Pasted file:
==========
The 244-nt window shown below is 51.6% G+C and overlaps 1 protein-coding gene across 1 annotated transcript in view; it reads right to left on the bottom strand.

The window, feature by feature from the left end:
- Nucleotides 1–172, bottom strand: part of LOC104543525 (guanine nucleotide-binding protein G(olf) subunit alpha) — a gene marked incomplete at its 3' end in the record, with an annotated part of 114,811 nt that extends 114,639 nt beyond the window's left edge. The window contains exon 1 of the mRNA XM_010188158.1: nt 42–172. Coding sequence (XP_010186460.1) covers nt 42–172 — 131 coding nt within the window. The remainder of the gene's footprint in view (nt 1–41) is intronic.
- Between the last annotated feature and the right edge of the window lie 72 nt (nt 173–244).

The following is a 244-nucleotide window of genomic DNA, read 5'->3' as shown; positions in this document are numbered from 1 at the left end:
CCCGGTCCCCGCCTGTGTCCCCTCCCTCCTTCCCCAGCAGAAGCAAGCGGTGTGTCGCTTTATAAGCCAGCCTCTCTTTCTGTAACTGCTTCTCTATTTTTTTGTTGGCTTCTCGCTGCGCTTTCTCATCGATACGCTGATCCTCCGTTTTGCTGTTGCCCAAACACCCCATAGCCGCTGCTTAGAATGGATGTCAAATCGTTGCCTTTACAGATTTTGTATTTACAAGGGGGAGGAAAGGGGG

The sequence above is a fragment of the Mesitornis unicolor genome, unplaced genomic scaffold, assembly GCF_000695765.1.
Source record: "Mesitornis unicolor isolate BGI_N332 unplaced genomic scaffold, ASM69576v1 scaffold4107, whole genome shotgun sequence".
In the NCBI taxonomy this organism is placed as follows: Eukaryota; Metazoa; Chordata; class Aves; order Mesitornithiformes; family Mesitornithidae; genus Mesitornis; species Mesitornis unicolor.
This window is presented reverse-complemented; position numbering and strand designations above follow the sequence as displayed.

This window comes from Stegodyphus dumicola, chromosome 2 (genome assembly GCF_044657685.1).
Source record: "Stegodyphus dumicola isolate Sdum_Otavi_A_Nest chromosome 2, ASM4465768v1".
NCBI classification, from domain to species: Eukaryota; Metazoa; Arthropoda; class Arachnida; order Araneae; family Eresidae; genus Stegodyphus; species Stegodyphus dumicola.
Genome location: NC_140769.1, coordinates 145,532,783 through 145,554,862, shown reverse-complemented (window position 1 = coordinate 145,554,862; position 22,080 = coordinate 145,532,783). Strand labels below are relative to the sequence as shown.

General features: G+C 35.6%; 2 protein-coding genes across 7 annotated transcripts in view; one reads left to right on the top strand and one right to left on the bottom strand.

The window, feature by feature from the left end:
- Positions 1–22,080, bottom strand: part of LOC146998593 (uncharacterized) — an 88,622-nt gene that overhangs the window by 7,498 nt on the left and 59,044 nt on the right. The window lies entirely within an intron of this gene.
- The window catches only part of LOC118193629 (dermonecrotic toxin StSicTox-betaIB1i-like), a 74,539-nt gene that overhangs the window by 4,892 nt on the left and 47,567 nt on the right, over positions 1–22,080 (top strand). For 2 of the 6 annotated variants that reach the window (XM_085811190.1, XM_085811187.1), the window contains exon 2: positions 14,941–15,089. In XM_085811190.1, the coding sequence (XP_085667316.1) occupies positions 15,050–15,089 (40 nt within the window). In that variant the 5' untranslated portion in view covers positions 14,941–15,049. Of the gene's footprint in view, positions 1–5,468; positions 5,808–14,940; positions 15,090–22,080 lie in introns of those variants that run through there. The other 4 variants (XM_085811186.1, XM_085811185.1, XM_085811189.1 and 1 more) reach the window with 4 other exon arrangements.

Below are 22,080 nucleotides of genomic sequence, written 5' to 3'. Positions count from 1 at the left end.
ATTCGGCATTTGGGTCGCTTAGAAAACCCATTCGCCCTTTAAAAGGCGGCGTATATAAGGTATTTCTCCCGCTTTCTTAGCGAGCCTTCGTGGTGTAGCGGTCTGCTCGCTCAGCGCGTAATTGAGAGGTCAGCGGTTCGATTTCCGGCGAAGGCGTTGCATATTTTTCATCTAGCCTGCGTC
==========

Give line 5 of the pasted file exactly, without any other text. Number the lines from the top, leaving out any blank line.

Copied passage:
The following is a 244-nucleotide window of genomic DNA, read 5'->3' as shown; positions in this document are numbered from 1 at the left end: